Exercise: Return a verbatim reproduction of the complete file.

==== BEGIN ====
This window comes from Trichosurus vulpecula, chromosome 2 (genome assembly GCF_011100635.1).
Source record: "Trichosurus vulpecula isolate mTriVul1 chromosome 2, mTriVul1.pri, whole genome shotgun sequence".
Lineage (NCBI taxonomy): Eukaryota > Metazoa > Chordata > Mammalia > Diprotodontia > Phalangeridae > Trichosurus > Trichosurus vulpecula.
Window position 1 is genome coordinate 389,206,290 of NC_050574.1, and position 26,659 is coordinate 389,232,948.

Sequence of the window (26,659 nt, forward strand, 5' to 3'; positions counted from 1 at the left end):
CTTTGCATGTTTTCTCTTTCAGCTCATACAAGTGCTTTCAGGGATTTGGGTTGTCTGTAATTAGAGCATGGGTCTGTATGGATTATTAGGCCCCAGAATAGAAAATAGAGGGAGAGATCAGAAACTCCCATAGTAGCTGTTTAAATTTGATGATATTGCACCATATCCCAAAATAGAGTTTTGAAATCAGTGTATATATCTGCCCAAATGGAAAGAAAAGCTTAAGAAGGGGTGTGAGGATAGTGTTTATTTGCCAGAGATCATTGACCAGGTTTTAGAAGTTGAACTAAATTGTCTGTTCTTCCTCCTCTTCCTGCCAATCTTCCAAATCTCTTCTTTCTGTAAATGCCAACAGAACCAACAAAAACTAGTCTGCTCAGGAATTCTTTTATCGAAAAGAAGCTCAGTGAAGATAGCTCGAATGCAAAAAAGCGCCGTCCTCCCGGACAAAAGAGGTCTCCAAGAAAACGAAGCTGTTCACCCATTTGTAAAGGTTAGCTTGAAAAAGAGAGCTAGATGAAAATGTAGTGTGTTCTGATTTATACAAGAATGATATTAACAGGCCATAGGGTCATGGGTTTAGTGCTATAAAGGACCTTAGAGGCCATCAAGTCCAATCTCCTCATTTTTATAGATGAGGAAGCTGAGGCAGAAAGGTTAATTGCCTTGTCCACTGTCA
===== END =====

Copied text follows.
This window comes from Trichosurus vulpecula, chromosome 2 (genome assembly GCF_011100635.1).
Source record: "Trichosurus vulpecula isolate mTriVul1 chromosome 2, mTriVul1.pri, whole genome shotgun sequence".
Lineage (NCBI taxonomy): Eukaryota > Metazoa > Chordata > Mammalia > Diprotodontia > Phalangeridae > Trichosurus > Trichosurus vulpecula.
Window position 1 is genome coordinate 389,206,290 of NC_050574.1, and position 26,659 is coordinate 389,232,948.

Sequence of the window (26,659 nt, forward strand, 5' to 3'; positions counted from 1 at the left end):
CTTTGCATGTTTTCTCTTTCAGCTCATACAAGTGCTTTCAGGGATTTGGGTTGTCTGTAATTAGAGCATGGGTCTGTATGGATTATTAGGCCCCAGAATAGAAAATAGAGGGAGAGATCAGAAACTCCCATAGTAGCTGTTTAAATTTGATGATATTGCACCATATCCCAAAATAGAGTTTTGAAATCAGTGTATATATCTGCCCAAATGGAAAGAAAAGCTTAAGAAGGGGTGTGAGGATAGTGTTTATTTGCCAGAGATCATTGACCAGGTTTTAGAAGTTGAACTAAATTGTCTGTTCTTCCTCCTCTTCCTGCCAATCTTCCAAATCTCTTCTTTCTGTAAATGCCAACAGAACCAACAAAAACTAGTCTGCTCAGGAATTCTTTTATCGAAAAGAAGCTCAGTGAAGATAGCTCGAATGCAAAAAAGCGCCGTCCTCCCGGACAAAAGAGGTCTCCAAGAAAACGAAGCTGTTCACCCATTTGTAAAGGTTAGCTTGAAAAAGAGAGCTAGATGAAAATGTAGTGTGTTCTGATTTATACAAGAATGATATTAACAGGCCATAGGGTCATGGGTTTAGTGCTATAAAGGACCTTAGAGGCCATCAAGTCCAATCTCCTCATTTTTATAGATGAGGAAGCTGAGGCAGAAAGGTTAATTGCCTTGTCCACTGTCA